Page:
From fighter pilot to astronaut, meet Eitan Stibbe

Stibbe was a close friend of the late Ilan Ramon, and was one of the founders of the Ramon Foundation in his honor.

Eitan Stibbe (photo credit: MARK NEIMAN - GPO)
Eitan Stibbe
(photo credit: MARK NEIMAN - GPO)
Almost two decades after the late Ilan Ramon became the first Israeli astronaut to go to outer space, the second Israeli is set to make a similar journey. But he won’t be the usual kind of astronaut: Eitan Stibbe will become the first Israeli civilian astronaut to blast off towards the stars.
At age 62, Stibbe will be the second oldest person ever to go to space when he launches on an Axiom Space mission in a SpaceX rocket to the International Space Station in about a year’s time.
Col. (res.) Stibbe, spent 43 years in the Israel Air Force, flying thousands of hours in Skyhawks, Phantom, and F-16s. He also served as a flight instructor at the Israeli Air Force Flight Academy from 2013-2019.
During the First Lebanon War, he downed four Syrian planes in one sortie: two Sukhoi SU-22s, a MiG-23, and an Aérospatiale Gazelle helicopter. Two days earlier, he helped take down another MiG-23.
After he was discharged from the IAF, he served as an external adviser to Israel Aerospace Industries on its Lavi fighter jet project. According to Haaretz, he later started the LR Group with two former squadron members and made his fortune in security and infrastructure deals in Africa. In 2010, he founded the Vital Capital venture fund that manages economic and social projects in Africa.
Stibbe was also a close friend of Ramon, who died in 2003 on the ill-fated Columbia space shuttle during reentry into the earth’s atmosphere with the entire crew. The two men first met during the Gulf War in 1991 when Ramon was the commander of the 117th Squadron and Stibbe was a reserve pilot.
When Ramon went to Houston, Texas, with his family to prepare for the Columbia launch, Stibbe visited several times and joined his friend during his training. Stibbe and his wife were with the Ramon family at the launch site in Florida when Ramon lifted off.
It was there that Stibbe was first exposed to space exploration and to how space can inspire research in science and education.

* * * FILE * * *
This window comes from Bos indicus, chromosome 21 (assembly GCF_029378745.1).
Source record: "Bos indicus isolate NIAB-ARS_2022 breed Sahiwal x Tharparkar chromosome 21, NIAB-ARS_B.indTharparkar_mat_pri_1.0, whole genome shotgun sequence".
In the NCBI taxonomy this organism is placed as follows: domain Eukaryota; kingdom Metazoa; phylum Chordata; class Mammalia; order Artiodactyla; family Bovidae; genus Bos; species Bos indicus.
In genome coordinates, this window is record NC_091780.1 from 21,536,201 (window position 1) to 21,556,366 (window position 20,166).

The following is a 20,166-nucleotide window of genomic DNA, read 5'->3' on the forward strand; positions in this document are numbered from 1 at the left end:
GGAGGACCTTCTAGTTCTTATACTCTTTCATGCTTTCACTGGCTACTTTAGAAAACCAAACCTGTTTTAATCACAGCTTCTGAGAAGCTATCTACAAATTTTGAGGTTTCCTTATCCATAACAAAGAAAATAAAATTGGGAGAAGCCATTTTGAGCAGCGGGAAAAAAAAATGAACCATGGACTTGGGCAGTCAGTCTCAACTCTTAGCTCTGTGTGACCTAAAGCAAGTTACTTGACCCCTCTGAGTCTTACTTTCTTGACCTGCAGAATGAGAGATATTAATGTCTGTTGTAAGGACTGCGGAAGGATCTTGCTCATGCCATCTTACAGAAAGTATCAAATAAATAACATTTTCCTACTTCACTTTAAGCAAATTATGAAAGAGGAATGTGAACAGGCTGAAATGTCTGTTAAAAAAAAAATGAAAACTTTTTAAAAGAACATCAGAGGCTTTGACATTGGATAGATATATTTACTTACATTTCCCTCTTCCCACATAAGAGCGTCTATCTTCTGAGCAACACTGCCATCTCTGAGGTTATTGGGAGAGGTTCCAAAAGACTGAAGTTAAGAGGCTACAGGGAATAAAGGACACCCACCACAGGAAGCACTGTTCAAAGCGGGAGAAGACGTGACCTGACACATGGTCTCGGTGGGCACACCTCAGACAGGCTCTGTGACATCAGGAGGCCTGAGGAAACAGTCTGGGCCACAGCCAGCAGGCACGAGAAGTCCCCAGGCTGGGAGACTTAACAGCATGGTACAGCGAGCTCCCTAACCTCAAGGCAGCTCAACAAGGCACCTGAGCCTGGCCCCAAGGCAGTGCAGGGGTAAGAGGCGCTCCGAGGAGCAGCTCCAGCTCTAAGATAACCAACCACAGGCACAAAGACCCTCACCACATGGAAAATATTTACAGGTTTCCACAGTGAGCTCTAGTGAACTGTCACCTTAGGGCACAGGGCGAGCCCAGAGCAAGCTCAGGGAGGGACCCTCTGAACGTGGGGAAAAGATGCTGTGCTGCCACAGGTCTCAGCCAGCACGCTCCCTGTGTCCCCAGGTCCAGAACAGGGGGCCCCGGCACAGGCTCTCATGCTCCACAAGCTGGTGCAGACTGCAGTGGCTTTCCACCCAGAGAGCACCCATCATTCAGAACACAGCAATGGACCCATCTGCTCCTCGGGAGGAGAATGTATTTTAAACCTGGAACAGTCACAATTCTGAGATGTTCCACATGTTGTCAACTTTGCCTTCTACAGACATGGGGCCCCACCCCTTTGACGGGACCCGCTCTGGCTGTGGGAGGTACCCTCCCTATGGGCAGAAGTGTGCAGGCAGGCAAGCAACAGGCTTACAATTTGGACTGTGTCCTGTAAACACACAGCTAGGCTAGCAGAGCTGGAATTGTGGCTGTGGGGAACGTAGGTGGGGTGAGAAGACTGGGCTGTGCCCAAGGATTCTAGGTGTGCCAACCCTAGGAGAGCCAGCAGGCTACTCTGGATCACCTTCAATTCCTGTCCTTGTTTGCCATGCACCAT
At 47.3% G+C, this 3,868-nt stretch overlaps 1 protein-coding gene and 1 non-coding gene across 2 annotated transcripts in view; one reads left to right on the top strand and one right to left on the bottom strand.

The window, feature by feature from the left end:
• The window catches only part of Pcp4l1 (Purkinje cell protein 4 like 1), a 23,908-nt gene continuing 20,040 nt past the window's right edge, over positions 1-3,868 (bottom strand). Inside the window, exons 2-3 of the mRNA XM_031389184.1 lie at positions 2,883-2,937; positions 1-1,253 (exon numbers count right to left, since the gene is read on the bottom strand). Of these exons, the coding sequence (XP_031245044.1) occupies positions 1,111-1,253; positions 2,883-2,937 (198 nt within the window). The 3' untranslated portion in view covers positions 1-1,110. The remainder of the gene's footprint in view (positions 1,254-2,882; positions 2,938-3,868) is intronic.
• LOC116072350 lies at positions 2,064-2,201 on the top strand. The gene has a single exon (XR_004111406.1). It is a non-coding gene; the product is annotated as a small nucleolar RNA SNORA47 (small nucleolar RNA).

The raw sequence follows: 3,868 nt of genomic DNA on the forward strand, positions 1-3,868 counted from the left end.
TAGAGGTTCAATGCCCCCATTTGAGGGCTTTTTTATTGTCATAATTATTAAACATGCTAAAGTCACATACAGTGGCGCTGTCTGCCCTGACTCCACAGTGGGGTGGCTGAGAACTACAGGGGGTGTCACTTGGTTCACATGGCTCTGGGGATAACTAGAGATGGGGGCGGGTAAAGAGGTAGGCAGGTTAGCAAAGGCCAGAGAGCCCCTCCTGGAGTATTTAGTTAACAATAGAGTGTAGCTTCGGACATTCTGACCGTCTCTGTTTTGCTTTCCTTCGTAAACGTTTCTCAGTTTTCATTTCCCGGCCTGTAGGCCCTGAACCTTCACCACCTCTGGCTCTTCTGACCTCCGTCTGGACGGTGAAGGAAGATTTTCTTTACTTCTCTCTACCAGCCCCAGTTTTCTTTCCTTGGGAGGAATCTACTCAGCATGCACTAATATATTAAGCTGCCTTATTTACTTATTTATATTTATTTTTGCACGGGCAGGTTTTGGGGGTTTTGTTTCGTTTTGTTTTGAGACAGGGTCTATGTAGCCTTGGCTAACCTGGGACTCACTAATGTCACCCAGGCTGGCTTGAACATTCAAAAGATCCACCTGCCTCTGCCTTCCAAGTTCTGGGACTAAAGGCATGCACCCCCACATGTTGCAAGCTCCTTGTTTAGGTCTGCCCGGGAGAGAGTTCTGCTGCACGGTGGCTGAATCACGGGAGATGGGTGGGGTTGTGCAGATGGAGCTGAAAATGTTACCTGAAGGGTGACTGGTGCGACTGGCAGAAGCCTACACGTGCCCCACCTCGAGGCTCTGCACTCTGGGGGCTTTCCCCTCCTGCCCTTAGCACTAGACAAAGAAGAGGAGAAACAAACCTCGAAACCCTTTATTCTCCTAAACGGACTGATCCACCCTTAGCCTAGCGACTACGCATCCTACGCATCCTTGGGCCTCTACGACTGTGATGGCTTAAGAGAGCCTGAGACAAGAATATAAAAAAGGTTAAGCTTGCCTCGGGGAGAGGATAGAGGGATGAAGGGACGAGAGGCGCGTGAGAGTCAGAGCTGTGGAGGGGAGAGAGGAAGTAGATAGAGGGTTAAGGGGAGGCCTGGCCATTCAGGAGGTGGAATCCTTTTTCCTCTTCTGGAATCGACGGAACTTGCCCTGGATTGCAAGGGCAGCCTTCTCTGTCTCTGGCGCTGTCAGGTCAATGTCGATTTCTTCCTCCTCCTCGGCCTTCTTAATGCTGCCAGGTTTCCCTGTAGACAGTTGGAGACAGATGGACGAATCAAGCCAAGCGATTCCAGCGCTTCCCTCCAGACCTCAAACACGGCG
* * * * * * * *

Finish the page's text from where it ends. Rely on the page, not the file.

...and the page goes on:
In 2010, seven years after Ramon’s death, Stibbe gathered close friends at his home and with his widow, Rona Ramon, present, they established the Ramon Foundation.
Ran Livne, director-general of the Ramon Foundation, told The Jerusalem Post that the foundation was set up to commemorate loved ones – and instead of bricks and stones, “Rona wanted a foundation that would educate others.”
Livne explained that whenever he approached Rona Ramon, who died almost two years ago, about sending another Israeli to space, “she always said she would love it.”
Four years ago, when he understood that Axiom and SpaceX presented an opportunity to send another Israeli to space, he knew that it was an opportunity that could not be missed.
According to him, the foundation “had to convince him” to go on the mission – and when he accepted, he did so with two conditions: that he won’t go without the blessing of Ilan and Rona’s children, and that the Ramon Foundation would lead and control all aspects of his mission.
“It’s a project that’s quite hard to digest,” Livne said, both because Stibbe will be a civilian astronaut and the Ramon Foundation will be “leading” the mission.
ALTHOUGH STIBBE wasn’t selected as an astronaut and didn’t go through the same screening process for astronauts, he will be carrying out experiments and will also form an educational program for Israeli children that he will conduct while in space.
“When you think of an astronaut, you think of someone who is screened and selected but in the next decade, I anticipate that hundreds of private citizens will go to space. There will be a complete paradigm shift, which is part of a total global paradigm shift of a space industry that will not be backed by governments.
“There are more private players today, who are leading and shifting the global space industry,” Livne said, adding that “it’s very hard to understand this paradigm shift, but Israel is leading it. We are a pioneer in this field.”
And unlike other private astronauts, “he is not flying alone,” Livne said. “He will be flying with the Ramon Foundation: the first time that a non-profit is leading a mission to space.”
As a private citizen, the businessman will pay millions of dollars of his own money for the flight on the SpaceX Dragon Rocket, the costs and all preparations connected to it. But he’s not going for fun and selfies – he will spend his time carrying out experiments.
Stibbe “will be quite different from his partners,” Livne said, explaining that he will get access to several systems onboard the space station such as the robotic arm that is used to carry out maintenance work outside the station, and other modules, as part of a collaboration between the foundation, NASA and Israel’s Science and Technology Ministry.
And although Stibbe’s trip is scheduled for the end of 2021, Livne said that delays are expected, and he might not take off until 2022.